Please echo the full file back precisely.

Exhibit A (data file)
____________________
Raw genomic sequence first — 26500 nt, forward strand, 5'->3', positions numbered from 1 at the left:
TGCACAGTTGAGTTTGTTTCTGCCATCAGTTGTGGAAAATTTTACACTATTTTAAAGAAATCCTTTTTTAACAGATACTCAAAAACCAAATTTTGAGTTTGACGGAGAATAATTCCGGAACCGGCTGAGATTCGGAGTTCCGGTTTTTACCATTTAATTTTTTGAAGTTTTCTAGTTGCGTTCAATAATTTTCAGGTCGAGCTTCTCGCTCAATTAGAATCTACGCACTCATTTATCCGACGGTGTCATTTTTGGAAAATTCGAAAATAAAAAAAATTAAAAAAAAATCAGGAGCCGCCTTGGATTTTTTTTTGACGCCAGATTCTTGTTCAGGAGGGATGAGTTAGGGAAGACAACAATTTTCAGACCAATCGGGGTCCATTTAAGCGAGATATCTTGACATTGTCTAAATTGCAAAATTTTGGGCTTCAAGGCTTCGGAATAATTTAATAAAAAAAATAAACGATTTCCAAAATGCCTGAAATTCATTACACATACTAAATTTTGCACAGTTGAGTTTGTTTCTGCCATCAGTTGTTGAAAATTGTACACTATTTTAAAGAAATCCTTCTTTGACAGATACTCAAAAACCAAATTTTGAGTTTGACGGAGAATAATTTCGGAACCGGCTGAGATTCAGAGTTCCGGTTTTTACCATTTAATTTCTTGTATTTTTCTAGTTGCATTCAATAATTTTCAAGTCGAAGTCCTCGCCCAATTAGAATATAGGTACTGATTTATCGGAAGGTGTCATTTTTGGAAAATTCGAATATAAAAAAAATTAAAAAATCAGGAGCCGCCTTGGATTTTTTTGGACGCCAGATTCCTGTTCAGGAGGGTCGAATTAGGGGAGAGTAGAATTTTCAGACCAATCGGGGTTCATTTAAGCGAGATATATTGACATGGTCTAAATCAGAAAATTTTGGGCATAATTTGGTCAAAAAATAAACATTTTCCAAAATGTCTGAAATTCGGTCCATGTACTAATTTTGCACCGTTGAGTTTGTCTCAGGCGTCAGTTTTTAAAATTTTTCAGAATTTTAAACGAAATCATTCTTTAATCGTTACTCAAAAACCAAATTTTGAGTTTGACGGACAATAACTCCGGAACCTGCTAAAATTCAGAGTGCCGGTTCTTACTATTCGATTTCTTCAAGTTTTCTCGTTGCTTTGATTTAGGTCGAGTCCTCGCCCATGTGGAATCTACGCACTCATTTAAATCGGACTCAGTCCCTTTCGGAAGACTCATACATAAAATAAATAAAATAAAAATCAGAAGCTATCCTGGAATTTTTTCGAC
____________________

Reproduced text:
Raw genomic sequence first — 26500 nt, forward strand, 5'->3', positions numbered from 1 at the left:
TGCACAGTTGAGTTTGTTTCTGCCATCAGTTGTGGAAAATTTTACACTATTTTAAAGAAATCCTTTTTTAACAGATACTCAAAAACCAAATTTTGAGTTTGACGGAGAATAATTCCGGAACCGGCTGAGATTCGGAGTTCCGGTTTTTACCATTTAATTTTTTGAAGTTTTCTAGTTGCGTTCAATAATTTTCAGGTCGAGCTTCTCGCTCAATTAGAATCTACGCACTCATTTATCCGACGGTGTCATTTTTGGAAAATTCGAAAATAAAAAAAATTAAAAAAAAATCAGGAGCCGCCTTGGATTTTTTTTTGACGCCAGATTCTTGTTCAGGAGGGATGAGTTAGGGAAGACAACAATTTTCAGACCAATCGGGGTCCATTTAAGCGAGATATCTTGACATTGTCTAAATTGCAAAATTTTGGGCTTCAAGGCTTCGGAATAATTTAATAAAAAAAATAAACGATTTCCAAAATGCCTGAAATTCATTACACATACTAAATTTTGCACAGTTGAGTTTGTTTCTGCCATCAGTTGTTGAAAATTGTACACTATTTTAAAGAAATCCTTCTTTGACAGATACTCAAAAACCAAATTTTGAGTTTGACGGAGAATAATTTCGGAACCGGCTGAGATTCAGAGTTCCGGTTTTTACCATTTAATTTCTTGTATTTTTCTAGTTGCATTCAATAATTTTCAAGTCGAAGTCCTCGCCCAATTAGAATATAGGTACTGATTTATCGGAAGGTGTCATTTTTGGAAAATTCGAATATAAAAAAAATTAAAAAATCAGGAGCCGCCTTGGATTTTTTTGGACGCCAGATTCCTGTTCAGGAGGGTCGAATTAGGGGAGAGTAGAATTTTCAGACCAATCGGGGTTCATTTAAGCGAGATATATTGACATGGTCTAAATCAGAAAATTTTGGGCATAATTTGGTCAAAAAATAAACATTTTCCAAAATGTCTGAAATTCGGTCCATGTACTAATTTTGCACCGTTGAGTTTGTCTCAGGCGTCAGTTTTTAAAATTTTTCAGAATTTTAAACGAAATCATTCTTTAATCGTTACTCAAAAACCAAATTTTGAGTTTGACGGACAATAACTCCGGAACCTGCTAAAATTCAGAGTGCCGGTTCTTACTATTCGATTTCTTCAAGTTTTCTCGTTGCTTTGATTTAGGTCGAGTCCTCGCCCATGTGGAATCTACGCACTCATTTAAATCGGACTCAGTCCCTTTCGGAAGACTCATACATAAAATAAATAAAATAAAAATCAGAAGCTATCCTGGAATTTTTTCGAC